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Rambert (known as Rambert Dance Company before 2014) is a leading British dance company. Formed at the start of the 20th century as a classical ballet company, it exerted a great deal of influence on the development of dance in the United Kingdom, and today, as a contemporary dance company, continues to be one of the world's most renowned dance companies. It has previously been known as the Ballet Club, and the Ballet Rambert. [1]


Dame Marie Rambert (1888–1982), founder of Rambert Dance Company, was born in Warsaw, Poland where she was inspired to become a dancer after seeing Isadora Duncan perform. She went to Paris and after an early career as a recital artist and teacher she was engaged by Serge Diaghilev's Ballets Russes as assistant to the choreographer Vaslav Nijinsky on The Rite of Spring. She also taught Dalcroze Eurythmics to the company. During her year with the Ballets Russes her appreciation of classical ballet developed thus combining a love for traditional and new dance forms. During the First World War she settled in England where she met and married the playwright Ashley Dukes. Her association with Diaghilev led her to study ballet with the renowned Italian ballet master Enrico Cecchetti, after which she joined the company as a dancer in the corps de ballet. In 1919 Rambert established a dance school in Notting Hill Gate, London, teaching Checchetti's methods and in 1920, she transitioned into teaching ballet professionally. The school would become the foundation of today's Rambert Dance Company.

In 1926, Rambert formed a dance troupe using students from her school. Known as the Rambert Dancers, they performed in revues at various London venues. In 1930, the troupe was re-established as the Ballet Club at the Mercury Theatre in London, which was owned by Rambert's husband. The Ballet Club was formed using the finest dance talent that Rambert could find, and was to become the first classical ballet company established in the United Kingdom. The present day Rambert Dance Company is the UK's oldest established dance company. Despite being based at the Mercury Theatre, the company was best known as a touring company, travelling nationwide and soon became known as the Ballet Rambert, the title by which it was most commonly recognised until the current name was adopted in the 1980s.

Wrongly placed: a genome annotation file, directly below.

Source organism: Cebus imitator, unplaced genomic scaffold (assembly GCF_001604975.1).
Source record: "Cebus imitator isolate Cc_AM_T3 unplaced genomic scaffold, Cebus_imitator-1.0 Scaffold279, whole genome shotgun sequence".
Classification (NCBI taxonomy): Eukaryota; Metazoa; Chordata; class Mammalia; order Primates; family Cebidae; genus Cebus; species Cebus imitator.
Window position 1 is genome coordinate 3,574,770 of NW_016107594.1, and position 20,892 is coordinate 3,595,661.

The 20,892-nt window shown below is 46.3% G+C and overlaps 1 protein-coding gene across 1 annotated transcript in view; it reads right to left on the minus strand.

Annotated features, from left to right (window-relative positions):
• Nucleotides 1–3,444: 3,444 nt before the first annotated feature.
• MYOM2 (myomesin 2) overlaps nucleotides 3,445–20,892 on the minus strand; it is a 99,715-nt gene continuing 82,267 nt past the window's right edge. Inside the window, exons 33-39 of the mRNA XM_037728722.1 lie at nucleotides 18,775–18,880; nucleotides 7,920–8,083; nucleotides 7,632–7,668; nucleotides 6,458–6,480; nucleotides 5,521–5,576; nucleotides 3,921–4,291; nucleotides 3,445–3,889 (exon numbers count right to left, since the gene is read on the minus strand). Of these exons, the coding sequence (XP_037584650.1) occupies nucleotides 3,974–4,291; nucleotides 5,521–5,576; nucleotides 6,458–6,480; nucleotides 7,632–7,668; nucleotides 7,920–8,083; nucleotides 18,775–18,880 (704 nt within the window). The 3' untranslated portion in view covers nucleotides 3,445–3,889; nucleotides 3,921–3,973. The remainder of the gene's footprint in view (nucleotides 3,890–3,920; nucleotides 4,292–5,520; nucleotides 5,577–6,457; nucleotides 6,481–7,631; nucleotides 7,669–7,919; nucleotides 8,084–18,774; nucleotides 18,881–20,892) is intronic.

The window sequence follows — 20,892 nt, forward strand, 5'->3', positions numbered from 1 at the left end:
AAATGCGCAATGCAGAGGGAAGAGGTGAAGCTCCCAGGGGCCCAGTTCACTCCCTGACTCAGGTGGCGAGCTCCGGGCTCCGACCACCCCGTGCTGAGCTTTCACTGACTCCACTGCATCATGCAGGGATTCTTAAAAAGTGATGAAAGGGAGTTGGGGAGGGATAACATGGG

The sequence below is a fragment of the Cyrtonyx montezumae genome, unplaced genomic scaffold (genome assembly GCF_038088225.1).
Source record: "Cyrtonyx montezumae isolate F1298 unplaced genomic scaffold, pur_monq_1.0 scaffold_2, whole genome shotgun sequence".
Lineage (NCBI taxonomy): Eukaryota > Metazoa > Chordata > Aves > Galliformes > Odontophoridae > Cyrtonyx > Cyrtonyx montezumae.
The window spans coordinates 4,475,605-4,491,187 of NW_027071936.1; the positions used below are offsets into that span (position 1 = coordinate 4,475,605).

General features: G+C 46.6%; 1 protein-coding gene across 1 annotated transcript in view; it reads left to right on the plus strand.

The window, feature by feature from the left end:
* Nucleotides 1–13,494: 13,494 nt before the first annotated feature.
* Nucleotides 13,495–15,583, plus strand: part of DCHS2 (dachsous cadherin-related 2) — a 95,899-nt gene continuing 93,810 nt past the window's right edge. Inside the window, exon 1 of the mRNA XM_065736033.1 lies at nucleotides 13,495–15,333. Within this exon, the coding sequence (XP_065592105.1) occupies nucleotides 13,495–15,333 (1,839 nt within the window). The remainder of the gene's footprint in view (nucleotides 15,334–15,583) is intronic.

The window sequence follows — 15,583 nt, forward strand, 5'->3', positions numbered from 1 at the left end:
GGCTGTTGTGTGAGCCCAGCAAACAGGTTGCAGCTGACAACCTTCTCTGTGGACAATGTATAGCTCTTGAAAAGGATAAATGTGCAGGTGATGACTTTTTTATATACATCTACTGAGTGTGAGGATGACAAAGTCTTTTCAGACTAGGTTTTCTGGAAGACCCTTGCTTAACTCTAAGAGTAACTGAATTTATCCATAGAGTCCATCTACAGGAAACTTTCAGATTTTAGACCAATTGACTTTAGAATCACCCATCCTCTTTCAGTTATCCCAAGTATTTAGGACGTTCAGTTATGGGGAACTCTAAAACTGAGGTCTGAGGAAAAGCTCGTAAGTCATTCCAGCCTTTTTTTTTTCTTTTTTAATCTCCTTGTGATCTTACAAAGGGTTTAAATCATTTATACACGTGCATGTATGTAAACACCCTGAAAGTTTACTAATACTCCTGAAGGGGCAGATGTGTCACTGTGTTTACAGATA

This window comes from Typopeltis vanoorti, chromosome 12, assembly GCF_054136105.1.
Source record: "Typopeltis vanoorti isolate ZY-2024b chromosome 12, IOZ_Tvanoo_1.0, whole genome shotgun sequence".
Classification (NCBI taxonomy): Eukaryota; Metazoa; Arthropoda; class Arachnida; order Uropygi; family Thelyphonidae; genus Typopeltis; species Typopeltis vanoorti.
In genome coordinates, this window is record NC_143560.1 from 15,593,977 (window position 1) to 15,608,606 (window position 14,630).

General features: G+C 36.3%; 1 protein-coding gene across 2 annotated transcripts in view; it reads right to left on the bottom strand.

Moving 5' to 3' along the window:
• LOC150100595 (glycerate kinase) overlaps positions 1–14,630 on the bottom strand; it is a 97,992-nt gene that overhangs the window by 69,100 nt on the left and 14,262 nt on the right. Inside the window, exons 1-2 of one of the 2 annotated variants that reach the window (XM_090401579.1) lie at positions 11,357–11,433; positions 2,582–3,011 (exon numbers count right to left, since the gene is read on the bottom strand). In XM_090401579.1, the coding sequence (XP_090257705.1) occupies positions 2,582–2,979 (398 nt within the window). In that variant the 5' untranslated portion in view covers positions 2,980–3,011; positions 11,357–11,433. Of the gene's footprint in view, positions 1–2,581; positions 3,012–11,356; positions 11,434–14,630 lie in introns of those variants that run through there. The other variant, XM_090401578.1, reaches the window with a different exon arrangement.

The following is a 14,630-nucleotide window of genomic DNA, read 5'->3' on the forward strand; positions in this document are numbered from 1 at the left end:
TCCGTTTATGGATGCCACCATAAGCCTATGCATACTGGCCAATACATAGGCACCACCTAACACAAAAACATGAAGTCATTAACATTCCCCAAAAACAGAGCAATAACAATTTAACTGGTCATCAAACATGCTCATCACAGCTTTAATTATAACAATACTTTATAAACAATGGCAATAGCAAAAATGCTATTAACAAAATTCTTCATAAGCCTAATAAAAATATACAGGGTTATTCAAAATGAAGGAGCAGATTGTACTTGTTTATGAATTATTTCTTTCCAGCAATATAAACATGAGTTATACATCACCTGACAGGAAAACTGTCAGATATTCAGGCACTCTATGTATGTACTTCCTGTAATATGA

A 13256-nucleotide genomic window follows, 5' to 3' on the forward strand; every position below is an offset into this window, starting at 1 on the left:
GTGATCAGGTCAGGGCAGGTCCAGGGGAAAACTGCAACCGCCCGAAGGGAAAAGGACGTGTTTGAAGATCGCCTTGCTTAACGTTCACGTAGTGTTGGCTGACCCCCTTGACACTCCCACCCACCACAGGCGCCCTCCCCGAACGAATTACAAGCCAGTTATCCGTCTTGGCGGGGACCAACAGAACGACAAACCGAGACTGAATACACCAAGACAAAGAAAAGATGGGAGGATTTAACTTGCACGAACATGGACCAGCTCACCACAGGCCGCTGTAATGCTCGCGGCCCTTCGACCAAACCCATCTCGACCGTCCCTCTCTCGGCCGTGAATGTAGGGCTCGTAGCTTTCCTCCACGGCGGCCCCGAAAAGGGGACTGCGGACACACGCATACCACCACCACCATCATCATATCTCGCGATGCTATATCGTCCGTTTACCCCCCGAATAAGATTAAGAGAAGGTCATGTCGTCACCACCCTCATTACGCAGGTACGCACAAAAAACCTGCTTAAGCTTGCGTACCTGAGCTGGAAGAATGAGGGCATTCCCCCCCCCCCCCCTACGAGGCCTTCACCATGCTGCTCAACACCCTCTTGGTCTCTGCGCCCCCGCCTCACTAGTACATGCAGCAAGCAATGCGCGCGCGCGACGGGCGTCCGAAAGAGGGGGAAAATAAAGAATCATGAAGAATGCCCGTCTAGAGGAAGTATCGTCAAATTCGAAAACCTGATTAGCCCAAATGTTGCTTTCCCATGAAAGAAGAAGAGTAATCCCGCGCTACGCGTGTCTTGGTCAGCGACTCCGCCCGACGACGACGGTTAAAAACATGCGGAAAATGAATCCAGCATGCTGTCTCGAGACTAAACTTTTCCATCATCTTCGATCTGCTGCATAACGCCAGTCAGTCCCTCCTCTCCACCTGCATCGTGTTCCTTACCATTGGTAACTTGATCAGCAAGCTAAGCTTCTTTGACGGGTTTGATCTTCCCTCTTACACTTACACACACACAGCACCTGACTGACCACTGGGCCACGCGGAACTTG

As the Ballets Russes had disbanded following the death of Serge Diaghilev in 1929, a number of Rambert's former colleagues joined the Ballet Rambert in its formative years, including Alicia Markova and Anton Dolin, who would later become the first stars of Dame Ninette de Valois' Royal Ballet.

A number of internationally renowned dancers and choreographers made their early appearances with the Ballet Rambert, including Frederick Ashton, Antony Tudor, Agnes de Mille, Andrée Howard, Pearl Argyle, Walter Gore and Peggy van Praagh.

The Ballet Rambert visiting an aircraft factory in Second World War Britain: Dancers from the Ballet Rambert, under the auspices of CEMA ( Council for the Encouragement of Music and the Arts). Lunchtime in the canteen. The factory workers seated at their tables watching a production of Peter and the Wolf on the stage.

During the 1970s the Ballet Rambert also presented shows, first on stage and later via BBC television to engage the interest of a younger audience, using the anagrammatic name Bertram Batell's Side Show. [2]

The art consultant and administrator Adrian Ward-Jackson was the director of the Rambert Dance Company from 1985 until his death in 1991. [3]

Whilst developing a strong ballet culture in Britain and insisting on solid classical training, Rambert always intended that her company would dictate new trends in dance. The Ballet Rambert was recognised as one of the most innovative ballet companies of the 20th century, producing some of the world's most renowned choreographers. By the middle of the century, the Royal Ballet had superseded the company as the UK's leading classical ballet company, so Rambert made the decision to diversify the work of the company, introducing modern and neoclassical work into the repertoire. In the 1960s, the Ballet Rambert moved completely from classical ballet, concentrating instead on the development of contemporary dance. The company has since developed a worldwide reputation in this field, becoming known as the Rambert Dance Company in 1987. In 2013, Dance Company was dropped from its title, to become simply Rambert.

Rambert believe that to give brilliant and daring people the chance to inspire others is to give them the power to change the world for the better. As one of the world’s most diverse companies of dancers, Rambert transform everyday spaces by making dance that is awe-inspiring, adventurous, dynamic, and relevant, and taking it to their neighbourhood, the nation and the world. Rambert want to hear the most exciting and radical ideas wherever they may come from and connect with brilliant and daring audiences and participants from all backgrounds. Through performances; dance and wellness classes and courses for people of all ages and abilities, Rambert want to ensure they are inspiring, engaging and relevant to everyone.